Record number of supertankers ends up at scrapheap
On Monday The Wall Street Journal reported on a spectacular record: in 2018 a record number of mammoth tankers will end up at the scrapheap because recycling their metal brings in more than the transport of crude oil. In 2018 alone 50 oil tankers will be dismantled, (against 15 in 2017), good for a billion dollar or 850 million euro.
Too many supertankers on the sea
It’s for the third consecutive year that so many oil supertankers will be dismantled, most of the time in shipyards in and around India. Reason for it is that there are – probably 20% – too many similar ships on the seas, and the need for them is decreasing because of the restriction of the oil production by the Opec oil cartel. A second reason is that the United States import less oil, leading to the constant low prices for the transport of oil.
At the same time costs of transport are running up for the shipping companies, especially after the price increase the last two years. Transporting oil is not profitable anymore, on the contrary. The first three months of this year, Belgian Euronav, the world’s biggest oil shipping company, made a 39 million dollar loss.
One man’s loss is another man’s gain
The dismantling shipyards, however, are doing great business, and 2018 will be one of the best years ever, according to The Wall Street Journal. Besides, there’s a good chance the trend will continue for some years.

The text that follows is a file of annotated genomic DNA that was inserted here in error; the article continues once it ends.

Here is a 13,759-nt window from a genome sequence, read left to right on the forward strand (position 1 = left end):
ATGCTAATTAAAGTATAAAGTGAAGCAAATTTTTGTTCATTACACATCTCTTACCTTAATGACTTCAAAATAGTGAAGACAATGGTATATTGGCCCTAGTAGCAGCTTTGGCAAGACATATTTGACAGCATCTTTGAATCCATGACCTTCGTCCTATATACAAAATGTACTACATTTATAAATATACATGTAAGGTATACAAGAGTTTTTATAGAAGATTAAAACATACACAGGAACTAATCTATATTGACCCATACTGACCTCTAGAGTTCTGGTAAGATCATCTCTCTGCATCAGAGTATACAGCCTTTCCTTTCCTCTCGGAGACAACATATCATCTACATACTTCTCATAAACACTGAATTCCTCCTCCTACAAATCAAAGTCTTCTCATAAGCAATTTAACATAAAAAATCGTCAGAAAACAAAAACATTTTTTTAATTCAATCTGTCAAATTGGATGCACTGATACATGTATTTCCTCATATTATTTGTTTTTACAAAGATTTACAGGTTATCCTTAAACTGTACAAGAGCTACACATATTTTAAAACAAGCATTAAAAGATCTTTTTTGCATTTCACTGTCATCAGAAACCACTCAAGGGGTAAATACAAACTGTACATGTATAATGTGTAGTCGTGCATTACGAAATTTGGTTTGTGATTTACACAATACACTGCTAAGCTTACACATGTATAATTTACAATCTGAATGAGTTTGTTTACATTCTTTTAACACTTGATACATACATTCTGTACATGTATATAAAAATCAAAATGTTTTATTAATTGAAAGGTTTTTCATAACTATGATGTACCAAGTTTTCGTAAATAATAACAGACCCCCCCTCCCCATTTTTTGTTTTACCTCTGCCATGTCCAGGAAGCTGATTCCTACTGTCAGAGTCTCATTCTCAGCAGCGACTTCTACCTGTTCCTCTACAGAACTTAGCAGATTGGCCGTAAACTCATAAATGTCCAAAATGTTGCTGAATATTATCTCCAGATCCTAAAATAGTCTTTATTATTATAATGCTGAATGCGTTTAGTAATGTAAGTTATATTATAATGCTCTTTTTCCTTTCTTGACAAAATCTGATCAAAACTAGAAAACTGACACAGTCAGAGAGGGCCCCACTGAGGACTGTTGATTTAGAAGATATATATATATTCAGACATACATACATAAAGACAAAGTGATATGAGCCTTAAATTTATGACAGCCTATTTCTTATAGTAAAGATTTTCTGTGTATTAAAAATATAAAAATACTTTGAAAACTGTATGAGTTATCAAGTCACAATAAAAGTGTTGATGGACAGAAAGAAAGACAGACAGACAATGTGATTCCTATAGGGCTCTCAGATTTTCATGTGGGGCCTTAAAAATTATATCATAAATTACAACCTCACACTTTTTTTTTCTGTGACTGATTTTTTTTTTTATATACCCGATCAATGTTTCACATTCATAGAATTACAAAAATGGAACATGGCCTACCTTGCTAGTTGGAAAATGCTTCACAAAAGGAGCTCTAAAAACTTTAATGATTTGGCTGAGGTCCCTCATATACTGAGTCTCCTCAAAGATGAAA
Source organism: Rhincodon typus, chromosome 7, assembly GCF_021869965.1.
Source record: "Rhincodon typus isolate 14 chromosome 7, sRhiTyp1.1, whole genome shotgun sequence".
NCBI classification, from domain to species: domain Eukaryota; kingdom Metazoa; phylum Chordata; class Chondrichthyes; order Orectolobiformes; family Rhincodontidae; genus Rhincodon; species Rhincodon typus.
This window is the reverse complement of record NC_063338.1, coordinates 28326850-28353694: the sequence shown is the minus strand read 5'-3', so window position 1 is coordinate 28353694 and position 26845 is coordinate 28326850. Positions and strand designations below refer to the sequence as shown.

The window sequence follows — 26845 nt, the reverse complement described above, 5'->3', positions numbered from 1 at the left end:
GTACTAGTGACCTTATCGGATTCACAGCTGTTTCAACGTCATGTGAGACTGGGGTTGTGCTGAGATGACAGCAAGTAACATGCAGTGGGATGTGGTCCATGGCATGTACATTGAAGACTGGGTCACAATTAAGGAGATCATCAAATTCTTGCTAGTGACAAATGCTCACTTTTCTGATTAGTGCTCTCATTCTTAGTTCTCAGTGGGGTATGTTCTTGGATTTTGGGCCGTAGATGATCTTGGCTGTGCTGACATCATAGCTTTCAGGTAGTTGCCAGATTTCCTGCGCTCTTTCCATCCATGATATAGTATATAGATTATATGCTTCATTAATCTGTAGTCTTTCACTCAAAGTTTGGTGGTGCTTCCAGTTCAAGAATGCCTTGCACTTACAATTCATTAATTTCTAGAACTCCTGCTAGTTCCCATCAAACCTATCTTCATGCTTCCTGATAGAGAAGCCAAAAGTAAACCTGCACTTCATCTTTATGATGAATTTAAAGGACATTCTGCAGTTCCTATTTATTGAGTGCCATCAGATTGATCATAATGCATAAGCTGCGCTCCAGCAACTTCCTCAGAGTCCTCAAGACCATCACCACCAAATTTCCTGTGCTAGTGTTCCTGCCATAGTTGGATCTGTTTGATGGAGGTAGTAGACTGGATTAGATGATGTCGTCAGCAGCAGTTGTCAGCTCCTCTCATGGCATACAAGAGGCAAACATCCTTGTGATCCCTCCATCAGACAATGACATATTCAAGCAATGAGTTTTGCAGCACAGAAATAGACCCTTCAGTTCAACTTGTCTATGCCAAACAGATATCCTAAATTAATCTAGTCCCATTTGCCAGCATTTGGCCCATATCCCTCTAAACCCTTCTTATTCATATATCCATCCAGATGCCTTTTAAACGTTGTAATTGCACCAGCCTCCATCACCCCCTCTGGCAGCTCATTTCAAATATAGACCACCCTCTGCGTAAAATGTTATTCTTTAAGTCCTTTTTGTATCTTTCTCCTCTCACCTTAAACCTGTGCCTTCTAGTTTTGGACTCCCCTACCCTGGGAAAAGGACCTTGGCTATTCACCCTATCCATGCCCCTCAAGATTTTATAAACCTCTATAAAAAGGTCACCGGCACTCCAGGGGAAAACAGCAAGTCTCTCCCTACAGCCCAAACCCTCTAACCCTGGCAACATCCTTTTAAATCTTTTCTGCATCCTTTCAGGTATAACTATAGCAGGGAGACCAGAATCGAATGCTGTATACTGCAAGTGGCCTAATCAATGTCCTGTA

“One condition is that the price of scrap metal remains high and the tariffs for the transport of oil will stay under pressure”, says Euronav’s spokeswoman, Annik Dirckx. “The average scrap price is about 425 dollar per ton, in 2016 it was 300 dollar.
Question is whether the remaining mammoth tankers will disappear: even when 50 of them will be destroyed this year, Euronav expects some 49 others will arrive. Companies are still investing massively in new oil tankers because of the strict environmental and safety requirements.
Floating storage tanks
Euronav rather prefers a conservative write-down policy than sending their tankers to the scrapheap, knows Dirckx. “We will use our ships as long as possible, and if necessary, we will rent them as floating storage tanks.”